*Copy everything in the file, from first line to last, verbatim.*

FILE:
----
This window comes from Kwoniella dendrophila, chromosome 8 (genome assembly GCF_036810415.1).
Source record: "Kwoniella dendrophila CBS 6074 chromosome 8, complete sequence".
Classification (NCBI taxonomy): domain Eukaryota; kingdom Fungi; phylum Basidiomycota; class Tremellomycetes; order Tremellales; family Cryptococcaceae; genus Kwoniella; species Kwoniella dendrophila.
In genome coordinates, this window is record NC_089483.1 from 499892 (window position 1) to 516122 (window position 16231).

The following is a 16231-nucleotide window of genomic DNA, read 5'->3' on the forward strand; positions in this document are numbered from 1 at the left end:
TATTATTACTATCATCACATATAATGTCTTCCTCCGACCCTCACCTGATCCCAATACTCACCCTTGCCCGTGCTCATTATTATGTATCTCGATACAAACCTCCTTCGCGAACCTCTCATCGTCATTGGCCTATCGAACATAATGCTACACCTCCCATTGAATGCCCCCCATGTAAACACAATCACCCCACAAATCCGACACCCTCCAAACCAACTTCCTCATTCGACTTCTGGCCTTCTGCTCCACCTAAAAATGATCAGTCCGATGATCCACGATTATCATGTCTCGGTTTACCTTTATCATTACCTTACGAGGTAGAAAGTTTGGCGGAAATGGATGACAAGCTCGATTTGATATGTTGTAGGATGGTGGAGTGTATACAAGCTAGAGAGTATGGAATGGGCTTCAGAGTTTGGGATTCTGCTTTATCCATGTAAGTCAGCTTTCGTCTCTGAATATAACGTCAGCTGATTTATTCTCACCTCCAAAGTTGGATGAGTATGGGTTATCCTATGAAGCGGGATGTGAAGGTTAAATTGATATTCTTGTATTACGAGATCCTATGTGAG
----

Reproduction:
This window comes from Kwoniella dendrophila, chromosome 8 (genome assembly GCF_036810415.1).
Source record: "Kwoniella dendrophila CBS 6074 chromosome 8, complete sequence".
Classification (NCBI taxonomy): domain Eukaryota; kingdom Fungi; phylum Basidiomycota; class Tremellomycetes; order Tremellales; family Cryptococcaceae; genus Kwoniella; species Kwoniella dendrophila.
In genome coordinates, this window is record NC_089483.1 from 499892 (window position 1) to 516122 (window position 16231).

The following is a 16231-nucleotide window of genomic DNA, read 5'->3' on the forward strand; positions in this document are numbered from 1 at the left end:
TATTATTACTATCATCACATATAATGTCTTCCTCCGACCCTCACCTGATCCCAATACTCACCCTTGCCCGTGCTCATTATTATGTATCTCGATACAAACCTCCTTCGCGAACCTCTCATCGTCATTGGCCTATCGAACATAATGCTACACCTCCCATTGAATGCCCCCCATGTAAACACAATCACCCCACAAATCCGACACCCTCCAAACCAACTTCCTCATTCGACTTCTGGCCTTCTGCTCCACCTAAAAATGATCAGTCCGATGATCCACGATTATCATGTCTCGGTTTACCTTTATCATTACCTTACGAGGTAGAAAGTTTGGCGGAAATGGATGACAAGCTCGATTTGATATGTTGTAGGATGGTGGAGTGTATACAAGCTAGAGAGTATGGAATGGGCTTCAGAGTTTGGGATTCTGCTTTATCCATGTAAGTCAGCTTTCGTCTCTGAATATAACGTCAGCTGATTTATTCTCACCTCCAAAGTTGGATGAGTATGGGTTATCCTATGAAGCGGGATGTGAAGGTTAAATTGATATTCTTGTATTACGAGATCCTATGTGAG